On finding out the actual problem. It was type II thanatophoric dysplasia, more rare than anything tested for during the 12-week test: The legs and arms are extremely short, the rib cage and the lungs don’t grow to full capacity. But most important, the skull is in a clover shape, which puts significant pressure on the brain. We kept asking if they were sure. The doctor explained to us that it was one of the clearest cases he’d ever seen. Once he pointed it out, I could see it too — it wasn’t subtle.

He explained it was a fatal abnormality. It’s possible for a baby to survive to term, but many don’t, because the skull shape squishes the brain. And even if he did make it to term, he wouldn’t survive very long — just minutes — outside the womb because his lungs would never develop enough for him to breathe on his own. He was going to die. It was just a question of when.

On knowing exactly what she was going to do. They have all this counseling available at the hospital. But we decided that day we were going to terminate the pregnancy.

We’d gone over the idea of him having problems; that was okay. But if he was going to die — I couldn’t see going through another five months of pregnancy knowing he was going to die. And if he died inside the womb, it could cause all kinds of infections and endanger my health. Mostly, I just couldn’t handle the idea of having a baby and not being able to bring him home.

My OB, I assume she had to cancel patients — she met with me that afternoon to walk me through what was going to happen. No one pressured me, but they kept asking me, “Are you sure? You have other options.” There was no way. This is what we were going to do.

On waiting in a room full of babies. The termination was a week later. Well, I mean, it’s an abortion. I was 20 weeks and one day pregnant. It wasn’t just a one-day thing, because what they’re trying to do to make the actual termination easier is get the cervix to open up. They wedge these seaweed sticks, they’re called laminaria, into the cervix; the sticks absorb water from the body over the day and expand — basically forcing dilation. I did that Sunday morning, then Monday morning again, then Tuesday was the termination.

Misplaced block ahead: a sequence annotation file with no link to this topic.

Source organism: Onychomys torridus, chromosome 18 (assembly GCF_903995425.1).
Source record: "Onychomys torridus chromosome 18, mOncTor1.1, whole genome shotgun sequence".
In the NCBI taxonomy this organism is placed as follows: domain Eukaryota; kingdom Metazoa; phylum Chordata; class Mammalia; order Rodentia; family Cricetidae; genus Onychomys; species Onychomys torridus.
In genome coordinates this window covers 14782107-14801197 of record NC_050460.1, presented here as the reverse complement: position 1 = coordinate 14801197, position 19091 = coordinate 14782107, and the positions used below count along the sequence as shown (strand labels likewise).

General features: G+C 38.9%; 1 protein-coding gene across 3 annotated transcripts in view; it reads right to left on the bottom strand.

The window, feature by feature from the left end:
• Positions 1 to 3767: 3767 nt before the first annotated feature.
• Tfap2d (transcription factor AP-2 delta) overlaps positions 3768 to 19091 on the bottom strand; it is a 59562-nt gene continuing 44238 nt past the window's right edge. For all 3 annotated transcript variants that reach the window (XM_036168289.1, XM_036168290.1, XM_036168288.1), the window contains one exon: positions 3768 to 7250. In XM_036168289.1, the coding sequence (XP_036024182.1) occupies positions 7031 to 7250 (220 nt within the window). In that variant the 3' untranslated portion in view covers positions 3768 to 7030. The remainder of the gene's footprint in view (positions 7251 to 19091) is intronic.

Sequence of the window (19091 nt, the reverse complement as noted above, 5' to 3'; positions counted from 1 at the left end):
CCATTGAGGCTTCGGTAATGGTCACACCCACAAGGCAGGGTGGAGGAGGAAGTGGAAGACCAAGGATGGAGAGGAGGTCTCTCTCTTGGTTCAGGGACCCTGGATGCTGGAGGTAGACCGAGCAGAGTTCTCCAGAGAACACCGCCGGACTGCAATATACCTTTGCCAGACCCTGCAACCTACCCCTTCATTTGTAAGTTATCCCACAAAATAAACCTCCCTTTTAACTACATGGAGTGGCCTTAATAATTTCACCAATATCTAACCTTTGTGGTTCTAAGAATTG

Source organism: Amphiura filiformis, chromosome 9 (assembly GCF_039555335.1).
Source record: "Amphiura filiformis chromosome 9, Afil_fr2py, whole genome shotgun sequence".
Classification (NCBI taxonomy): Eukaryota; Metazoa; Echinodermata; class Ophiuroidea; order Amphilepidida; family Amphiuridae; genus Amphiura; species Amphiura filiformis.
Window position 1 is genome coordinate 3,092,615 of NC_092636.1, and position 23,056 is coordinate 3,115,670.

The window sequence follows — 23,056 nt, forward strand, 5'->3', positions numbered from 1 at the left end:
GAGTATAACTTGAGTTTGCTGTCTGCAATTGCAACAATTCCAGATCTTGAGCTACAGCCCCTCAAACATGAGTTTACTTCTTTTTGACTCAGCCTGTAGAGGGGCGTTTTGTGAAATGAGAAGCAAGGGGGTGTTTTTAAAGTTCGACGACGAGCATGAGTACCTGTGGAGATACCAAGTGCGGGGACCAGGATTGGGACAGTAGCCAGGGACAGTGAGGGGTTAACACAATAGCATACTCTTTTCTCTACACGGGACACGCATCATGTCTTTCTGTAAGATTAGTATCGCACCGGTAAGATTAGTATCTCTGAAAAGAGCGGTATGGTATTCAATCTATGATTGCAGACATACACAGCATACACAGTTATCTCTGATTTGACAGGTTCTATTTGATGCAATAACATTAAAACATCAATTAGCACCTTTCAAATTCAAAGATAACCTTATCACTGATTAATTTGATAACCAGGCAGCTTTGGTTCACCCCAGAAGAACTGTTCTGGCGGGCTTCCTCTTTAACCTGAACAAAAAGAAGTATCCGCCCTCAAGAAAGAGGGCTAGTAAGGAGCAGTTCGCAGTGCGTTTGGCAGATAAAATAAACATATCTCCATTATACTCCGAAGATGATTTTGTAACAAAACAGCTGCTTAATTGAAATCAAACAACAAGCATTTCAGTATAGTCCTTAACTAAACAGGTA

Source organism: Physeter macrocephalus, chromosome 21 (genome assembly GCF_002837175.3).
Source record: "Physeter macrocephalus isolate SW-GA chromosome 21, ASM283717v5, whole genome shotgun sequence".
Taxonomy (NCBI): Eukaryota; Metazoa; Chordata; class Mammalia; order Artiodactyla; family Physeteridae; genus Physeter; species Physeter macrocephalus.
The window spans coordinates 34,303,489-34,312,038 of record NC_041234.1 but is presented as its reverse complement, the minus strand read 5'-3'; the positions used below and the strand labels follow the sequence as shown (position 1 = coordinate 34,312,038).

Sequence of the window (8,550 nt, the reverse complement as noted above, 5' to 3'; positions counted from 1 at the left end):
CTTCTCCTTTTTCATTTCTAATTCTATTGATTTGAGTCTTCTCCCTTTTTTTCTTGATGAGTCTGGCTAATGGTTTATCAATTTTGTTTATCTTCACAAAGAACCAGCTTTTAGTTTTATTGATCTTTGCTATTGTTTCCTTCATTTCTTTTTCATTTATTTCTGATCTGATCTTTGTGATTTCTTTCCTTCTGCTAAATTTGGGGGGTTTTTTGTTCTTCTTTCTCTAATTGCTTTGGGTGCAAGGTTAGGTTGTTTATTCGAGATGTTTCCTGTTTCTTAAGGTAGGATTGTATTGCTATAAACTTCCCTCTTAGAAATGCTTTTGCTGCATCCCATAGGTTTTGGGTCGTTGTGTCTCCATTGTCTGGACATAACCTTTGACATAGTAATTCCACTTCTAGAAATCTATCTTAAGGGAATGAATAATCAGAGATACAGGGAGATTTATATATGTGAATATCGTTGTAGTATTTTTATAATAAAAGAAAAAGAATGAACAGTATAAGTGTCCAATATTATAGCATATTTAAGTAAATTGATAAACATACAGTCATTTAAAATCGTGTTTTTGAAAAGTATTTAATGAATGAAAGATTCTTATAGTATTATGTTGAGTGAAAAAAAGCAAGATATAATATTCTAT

The laminaria procedure was really painful. They do it in the same labor-and-delivery wing where women are actually having babies. That Sunday, the first day we went in, we showed up on time, but the room they were going to put us in wasn’t ready yet. So we were in the regular waiting room, and there were people with newborns, in those little newborn terrariums, moving them down the hallway. I was just crying the whole time. When my doctor showed up, we could hear her down the hall, yelling at the people who told us to wait there.

On anger. The actual termination, I was unconscious. I just remember everyone was so nice. There’s no way this isn’t political: I had a late-term abortion, and I felt so lucky. It was the actual worst thing that could have happened in my life, and I had it as easy as could be. My doctor was supportive, I was in a major city with a nice hospital, I didn’t have to cross picket lines. Nobody argued with me. I’m so angry I have to be thankful for that. It should be that easy for everybody.

On family reception and religion. We both come from Catholic families. My husband and I aren’t religious, but our parents are. I was terrified how my mom would take this. I told her we’d had a scan and there was something wrong and he wasn’t going to live. My mom said, “They’re going to have to take him, right?” and I told her yes. Then she offered to come to the hospital with me. I didn’t want her to come, but it meant a lot to me that she didn’t question this. She’s very pro life — I just don’t think she sees this as a conflict. She was very supportive.